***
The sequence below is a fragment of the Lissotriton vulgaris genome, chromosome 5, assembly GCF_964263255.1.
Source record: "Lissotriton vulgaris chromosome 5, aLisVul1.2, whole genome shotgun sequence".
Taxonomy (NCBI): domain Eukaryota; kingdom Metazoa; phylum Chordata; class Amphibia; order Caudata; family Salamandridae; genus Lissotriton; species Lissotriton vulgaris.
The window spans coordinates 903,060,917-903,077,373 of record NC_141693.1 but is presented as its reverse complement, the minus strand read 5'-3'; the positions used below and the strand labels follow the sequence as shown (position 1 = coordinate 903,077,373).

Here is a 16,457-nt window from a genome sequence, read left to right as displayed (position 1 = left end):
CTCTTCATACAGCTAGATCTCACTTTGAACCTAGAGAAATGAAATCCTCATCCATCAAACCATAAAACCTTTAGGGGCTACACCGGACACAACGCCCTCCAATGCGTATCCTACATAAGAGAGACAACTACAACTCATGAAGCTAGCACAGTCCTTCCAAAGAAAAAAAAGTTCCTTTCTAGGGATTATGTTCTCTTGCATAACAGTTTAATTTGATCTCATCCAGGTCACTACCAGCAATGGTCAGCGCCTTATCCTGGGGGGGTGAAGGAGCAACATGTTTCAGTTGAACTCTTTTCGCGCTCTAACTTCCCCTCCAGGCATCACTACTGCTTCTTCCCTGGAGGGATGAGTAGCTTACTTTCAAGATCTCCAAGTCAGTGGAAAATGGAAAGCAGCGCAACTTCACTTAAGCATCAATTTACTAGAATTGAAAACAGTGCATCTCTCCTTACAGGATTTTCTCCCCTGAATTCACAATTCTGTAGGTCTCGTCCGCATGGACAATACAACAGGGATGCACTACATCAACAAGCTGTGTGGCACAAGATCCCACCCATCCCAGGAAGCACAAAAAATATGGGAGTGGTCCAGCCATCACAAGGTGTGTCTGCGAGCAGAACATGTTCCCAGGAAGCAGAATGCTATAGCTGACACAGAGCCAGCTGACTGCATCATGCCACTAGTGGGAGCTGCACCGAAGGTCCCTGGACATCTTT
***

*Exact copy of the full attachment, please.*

The sequence below is a fragment of the Lissotriton vulgaris genome, chromosome 5, assembly GCF_964263255.1.
Source record: "Lissotriton vulgaris chromosome 5, aLisVul1.2, whole genome shotgun sequence".
Taxonomy (NCBI): domain Eukaryota; kingdom Metazoa; phylum Chordata; class Amphibia; order Caudata; family Salamandridae; genus Lissotriton; species Lissotriton vulgaris.
The window spans coordinates 903,060,917-903,077,373 of record NC_141693.1 but is presented as its reverse complement, the minus strand read 5'-3'; the positions used below and the strand labels follow the sequence as shown (position 1 = coordinate 903,077,373).

Here is a 16,457-nt window from a genome sequence, read left to right as displayed (position 1 = left end):
CTCTTCATACAGCTAGATCTCACTTTGAACCTAGAGAAATGAAATCCTCATCCATCAAACCATAAAACCTTTAGGGGCTACACCGGACACAACGCCCTCCAATGCGTATCCTACATAAGAGAGACAACTACAACTCATGAAGCTAGCACAGTCCTTCCAAAGAAAAAAAAGTTCCTTTCTAGGGATTATGTTCTCTTGCATAACAGTTTAATTTGATCTCATCCAGGTCACTACCAGCAATGGTCAGCGCCTTATCCTGGGGGGGTGAAGGAGCAACATGTTTCAGTTGAACTCTTTTCGCGCTCTAACTTCCCCTCCAGGCATCACTACTGCTTCTTCCCTGGAGGGATGAGTAGCTTACTTTCAAGATCTCCAAGTCAGTGGAAAATGGAAAGCAGCGCAACTTCACTTAAGCATCAATTTACTAGAATTGAAAACAGTGCATCTCTCCTTACAGGATTTTCTCCCCTGAATTCACAATTCTGTAGGTCTCGTCCGCATGGACAATACAACAGGGATGCACTACATCAACAAGCTGTGTGGCACAAGATCCCACCCATCCCAGGAAGCACAAAAAATATGGGAGTGGTCCAGCCATCACAAGGTGTGTCTGCGAGCAGAACATGTTCCCAGGAAGCAGAATGCTATAGCTGACACAGAGCCAGCTGACTGCATCATGCCACTAGTGGGAGCTGCACCGAAGGTCCCTGGACATCTTT